It’s just that it appears that suppleness does not help.  Hungary has become marginalized.  We can clearly see this in the fact that the Hungarian government did not attend the Munich conference on security policy, where, by the way, five hundred decision makers agreed among themselves without it.  Or do you see things differently?

In recent years Hungary has dismantled its bilateral relations.  Two years ago Angela Merkel was here, and a year ago David Cameron.  But beyond them western leaders visibly avoid Budapest and do not invite Orbán either.  The absence of bilateral relations may be the main reason for Hungary staying away from the Munich conference, apart from the fact that, according to’s sources, the government did not want to sit on an “opposition” panel. The confrontative rhetoric and visible disregard for human rights has without any doubt poisoned its western relations even if, under the surface, the government is far more subtle.

For several years a series of experts at home and abroad were afraid that Europe had Orbanized, or that this style of extreme politics had become definitive and acceptable.  And then it did not come to be.  Do you think we need to once again be concerned that populist attitudes will strengthen in Europe?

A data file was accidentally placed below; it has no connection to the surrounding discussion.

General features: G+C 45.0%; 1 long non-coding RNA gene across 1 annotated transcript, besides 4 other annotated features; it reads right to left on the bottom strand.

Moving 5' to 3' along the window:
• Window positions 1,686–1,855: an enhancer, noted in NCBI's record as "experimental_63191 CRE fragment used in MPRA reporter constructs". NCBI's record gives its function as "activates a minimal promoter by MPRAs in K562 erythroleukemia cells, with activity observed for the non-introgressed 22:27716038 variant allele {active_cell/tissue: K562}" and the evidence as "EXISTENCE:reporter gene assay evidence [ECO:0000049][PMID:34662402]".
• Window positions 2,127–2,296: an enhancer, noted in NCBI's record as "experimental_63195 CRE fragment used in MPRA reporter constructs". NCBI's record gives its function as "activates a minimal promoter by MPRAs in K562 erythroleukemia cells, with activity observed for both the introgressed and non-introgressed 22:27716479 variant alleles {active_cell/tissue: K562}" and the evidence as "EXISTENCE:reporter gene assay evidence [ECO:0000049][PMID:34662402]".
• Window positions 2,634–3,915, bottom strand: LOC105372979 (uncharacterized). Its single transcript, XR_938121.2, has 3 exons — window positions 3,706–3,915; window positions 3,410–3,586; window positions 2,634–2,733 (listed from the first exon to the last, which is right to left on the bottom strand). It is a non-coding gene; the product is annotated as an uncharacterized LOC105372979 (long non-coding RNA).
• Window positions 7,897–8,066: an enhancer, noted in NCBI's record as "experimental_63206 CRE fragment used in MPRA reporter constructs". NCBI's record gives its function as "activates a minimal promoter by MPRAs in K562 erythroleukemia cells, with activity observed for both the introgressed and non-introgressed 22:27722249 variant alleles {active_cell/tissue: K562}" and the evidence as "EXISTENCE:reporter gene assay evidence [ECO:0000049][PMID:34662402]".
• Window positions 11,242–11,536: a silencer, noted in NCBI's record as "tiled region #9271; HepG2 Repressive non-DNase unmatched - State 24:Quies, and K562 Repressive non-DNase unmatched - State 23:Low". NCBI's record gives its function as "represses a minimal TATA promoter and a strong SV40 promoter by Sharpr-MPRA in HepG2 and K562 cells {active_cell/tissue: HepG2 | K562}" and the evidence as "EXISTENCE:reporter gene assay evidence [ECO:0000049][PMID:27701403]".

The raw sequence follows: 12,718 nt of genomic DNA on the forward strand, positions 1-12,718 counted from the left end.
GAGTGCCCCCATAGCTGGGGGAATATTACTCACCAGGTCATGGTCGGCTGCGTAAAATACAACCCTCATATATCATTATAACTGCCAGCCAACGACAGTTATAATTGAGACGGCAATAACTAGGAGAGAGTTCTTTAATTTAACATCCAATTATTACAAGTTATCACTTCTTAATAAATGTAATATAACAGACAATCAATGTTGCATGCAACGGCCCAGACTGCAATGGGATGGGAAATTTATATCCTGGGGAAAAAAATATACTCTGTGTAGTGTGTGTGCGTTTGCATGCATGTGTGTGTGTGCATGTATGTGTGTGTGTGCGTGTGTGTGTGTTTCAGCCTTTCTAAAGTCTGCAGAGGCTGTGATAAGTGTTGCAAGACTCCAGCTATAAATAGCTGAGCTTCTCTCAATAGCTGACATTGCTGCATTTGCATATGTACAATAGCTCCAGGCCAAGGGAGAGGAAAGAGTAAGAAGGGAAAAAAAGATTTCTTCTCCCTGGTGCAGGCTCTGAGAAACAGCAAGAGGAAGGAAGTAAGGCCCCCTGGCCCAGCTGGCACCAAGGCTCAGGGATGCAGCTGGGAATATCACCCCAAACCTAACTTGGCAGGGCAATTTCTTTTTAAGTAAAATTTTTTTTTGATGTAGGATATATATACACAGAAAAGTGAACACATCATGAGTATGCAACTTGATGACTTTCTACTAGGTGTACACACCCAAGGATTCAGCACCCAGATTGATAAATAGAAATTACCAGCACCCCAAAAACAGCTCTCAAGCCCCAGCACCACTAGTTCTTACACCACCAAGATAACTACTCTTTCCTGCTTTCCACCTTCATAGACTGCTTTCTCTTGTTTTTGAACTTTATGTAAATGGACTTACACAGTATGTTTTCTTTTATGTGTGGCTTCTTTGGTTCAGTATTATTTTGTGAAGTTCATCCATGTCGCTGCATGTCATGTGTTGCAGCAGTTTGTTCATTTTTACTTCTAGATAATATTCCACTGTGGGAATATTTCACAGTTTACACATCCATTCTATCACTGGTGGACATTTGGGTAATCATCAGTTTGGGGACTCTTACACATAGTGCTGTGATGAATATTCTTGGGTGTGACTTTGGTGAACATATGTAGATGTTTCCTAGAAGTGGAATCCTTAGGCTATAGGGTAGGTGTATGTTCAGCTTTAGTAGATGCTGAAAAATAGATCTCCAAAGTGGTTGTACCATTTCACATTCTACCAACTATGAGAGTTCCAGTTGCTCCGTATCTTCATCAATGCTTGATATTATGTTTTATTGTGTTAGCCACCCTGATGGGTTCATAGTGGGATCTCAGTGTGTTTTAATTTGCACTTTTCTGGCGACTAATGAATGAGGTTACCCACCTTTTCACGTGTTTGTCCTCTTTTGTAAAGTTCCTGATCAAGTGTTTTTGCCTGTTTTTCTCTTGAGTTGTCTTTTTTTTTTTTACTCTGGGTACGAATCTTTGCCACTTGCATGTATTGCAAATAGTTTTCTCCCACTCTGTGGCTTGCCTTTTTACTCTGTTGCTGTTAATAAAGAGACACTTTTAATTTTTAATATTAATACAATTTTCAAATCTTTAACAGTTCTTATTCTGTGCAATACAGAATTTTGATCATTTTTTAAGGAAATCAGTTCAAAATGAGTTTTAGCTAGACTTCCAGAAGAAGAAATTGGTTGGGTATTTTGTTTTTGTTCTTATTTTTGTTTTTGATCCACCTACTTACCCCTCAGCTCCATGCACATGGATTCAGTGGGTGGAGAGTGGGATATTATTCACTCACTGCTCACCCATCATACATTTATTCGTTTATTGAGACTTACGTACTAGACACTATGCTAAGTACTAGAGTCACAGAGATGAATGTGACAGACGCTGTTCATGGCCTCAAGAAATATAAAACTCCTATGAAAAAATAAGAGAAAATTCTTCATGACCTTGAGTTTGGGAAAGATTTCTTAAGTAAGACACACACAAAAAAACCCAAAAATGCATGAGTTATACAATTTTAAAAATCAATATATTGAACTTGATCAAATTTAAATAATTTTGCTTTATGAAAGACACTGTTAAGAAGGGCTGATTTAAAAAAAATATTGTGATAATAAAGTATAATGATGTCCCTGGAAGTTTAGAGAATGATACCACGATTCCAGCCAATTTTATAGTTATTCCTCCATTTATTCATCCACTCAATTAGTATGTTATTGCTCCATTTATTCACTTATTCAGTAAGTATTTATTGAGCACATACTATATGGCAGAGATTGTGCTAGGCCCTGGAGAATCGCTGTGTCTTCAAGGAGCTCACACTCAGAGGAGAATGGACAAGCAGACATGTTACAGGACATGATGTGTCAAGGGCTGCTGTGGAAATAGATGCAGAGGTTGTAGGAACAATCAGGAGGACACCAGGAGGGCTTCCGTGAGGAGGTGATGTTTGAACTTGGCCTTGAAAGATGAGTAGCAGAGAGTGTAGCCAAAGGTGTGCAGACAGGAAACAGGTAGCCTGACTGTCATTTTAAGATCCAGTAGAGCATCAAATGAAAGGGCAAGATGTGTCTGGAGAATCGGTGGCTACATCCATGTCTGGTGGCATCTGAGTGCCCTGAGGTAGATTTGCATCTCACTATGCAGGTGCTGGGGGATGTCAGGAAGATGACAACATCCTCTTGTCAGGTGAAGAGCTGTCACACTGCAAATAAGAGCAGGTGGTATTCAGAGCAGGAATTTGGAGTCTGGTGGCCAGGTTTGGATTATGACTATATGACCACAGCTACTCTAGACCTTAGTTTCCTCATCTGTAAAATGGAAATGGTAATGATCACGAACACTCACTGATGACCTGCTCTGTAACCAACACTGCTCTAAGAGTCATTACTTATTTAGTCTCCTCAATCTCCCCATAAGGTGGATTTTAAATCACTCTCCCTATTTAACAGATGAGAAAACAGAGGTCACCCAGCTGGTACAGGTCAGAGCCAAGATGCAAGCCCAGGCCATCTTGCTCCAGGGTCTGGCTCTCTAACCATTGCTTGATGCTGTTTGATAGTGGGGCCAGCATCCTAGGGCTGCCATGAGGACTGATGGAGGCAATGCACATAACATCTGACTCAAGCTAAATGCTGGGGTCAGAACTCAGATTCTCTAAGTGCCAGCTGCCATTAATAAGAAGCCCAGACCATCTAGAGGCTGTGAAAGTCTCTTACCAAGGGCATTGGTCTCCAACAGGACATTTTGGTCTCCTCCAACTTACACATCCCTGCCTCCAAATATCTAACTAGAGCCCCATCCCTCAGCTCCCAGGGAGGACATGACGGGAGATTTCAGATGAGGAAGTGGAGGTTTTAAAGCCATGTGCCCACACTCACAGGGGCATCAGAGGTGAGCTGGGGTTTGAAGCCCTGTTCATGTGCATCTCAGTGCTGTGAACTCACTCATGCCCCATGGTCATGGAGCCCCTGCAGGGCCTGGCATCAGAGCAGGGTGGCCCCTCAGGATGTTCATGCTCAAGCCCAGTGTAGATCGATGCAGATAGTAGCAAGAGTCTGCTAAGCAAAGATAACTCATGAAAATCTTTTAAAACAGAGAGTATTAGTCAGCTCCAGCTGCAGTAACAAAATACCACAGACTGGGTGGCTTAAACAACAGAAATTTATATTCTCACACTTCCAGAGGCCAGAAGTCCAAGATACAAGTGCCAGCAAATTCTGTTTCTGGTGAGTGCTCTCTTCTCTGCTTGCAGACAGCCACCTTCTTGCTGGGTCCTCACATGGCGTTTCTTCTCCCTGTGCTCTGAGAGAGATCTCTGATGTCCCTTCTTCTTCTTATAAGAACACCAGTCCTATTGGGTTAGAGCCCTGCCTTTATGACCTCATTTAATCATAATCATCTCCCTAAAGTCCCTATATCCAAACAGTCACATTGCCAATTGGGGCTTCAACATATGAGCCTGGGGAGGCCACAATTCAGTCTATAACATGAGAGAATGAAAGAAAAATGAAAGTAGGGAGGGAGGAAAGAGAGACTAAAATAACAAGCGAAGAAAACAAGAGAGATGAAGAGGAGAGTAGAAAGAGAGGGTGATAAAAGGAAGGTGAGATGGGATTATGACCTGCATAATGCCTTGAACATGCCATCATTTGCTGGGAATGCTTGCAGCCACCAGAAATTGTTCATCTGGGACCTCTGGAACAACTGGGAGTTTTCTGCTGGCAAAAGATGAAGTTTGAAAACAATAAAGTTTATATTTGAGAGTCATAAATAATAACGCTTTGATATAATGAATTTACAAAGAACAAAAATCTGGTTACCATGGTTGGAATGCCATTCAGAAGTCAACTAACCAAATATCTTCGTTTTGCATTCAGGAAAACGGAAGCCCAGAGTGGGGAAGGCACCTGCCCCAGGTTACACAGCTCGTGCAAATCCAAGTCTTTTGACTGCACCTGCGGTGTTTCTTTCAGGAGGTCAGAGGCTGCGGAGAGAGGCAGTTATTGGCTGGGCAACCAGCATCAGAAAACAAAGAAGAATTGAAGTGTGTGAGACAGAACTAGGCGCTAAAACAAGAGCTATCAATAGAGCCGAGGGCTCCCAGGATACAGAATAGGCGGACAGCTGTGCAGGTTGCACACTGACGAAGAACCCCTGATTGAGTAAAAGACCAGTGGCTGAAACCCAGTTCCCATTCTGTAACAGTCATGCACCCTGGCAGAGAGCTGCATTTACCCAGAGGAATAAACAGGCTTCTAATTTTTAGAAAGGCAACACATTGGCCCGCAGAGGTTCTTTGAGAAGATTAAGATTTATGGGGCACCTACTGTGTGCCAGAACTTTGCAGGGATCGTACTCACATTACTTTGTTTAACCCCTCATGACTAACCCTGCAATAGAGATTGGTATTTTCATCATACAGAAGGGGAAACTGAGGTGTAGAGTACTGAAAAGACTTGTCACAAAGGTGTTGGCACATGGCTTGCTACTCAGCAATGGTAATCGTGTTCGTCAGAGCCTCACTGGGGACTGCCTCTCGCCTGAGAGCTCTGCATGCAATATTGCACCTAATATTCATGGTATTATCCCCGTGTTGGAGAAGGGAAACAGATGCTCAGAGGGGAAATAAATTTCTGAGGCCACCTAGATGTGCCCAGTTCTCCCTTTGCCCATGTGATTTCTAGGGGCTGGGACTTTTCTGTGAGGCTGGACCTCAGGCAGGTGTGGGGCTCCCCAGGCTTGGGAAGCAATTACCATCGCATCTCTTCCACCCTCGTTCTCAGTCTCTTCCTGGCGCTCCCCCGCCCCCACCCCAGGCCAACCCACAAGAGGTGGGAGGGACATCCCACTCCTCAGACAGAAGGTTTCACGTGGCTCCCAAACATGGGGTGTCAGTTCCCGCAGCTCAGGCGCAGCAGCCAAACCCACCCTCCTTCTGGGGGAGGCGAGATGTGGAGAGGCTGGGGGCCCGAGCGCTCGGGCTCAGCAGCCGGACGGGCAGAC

Orbán’s extreme points of view have really started spilling over into mainstream politics.  But Orbán is not the main reason for this, of course.  The answers of populists are similar throughout Europe.  In Western Europe, however, Orbán’s politics are considered exemplary by extreme right-wing parties.  Meanwhile, in Holland and France more and more centrist parties are rightfully afraid of the strengthening of populists, and for this reason adopt some of the extreme right wing’s themes into their own rhetoric.  However, experience shows that in the long or even medium run this strategy does not work.  However, the fact that Europe’s extreme right wing considers Orbán an icon clearly does not improve his diplomatic receptivity on the part of the European center-right.

Might the warmer relationship with Russia and Putin serve as an escape route?

The Putin-Orbán meetings were really our highest level contacts in recent years.  This was the fourth occasion since 2014.  No other head of government within the European Union would meet with the Russian president so frequently.  Moreover, these meetings have no perceivable result from a public interest point of view.

Orbán, meanwhile, is getting deeper and deeper in the relationship.  Many believe the last meeting was a complete self-submission, no?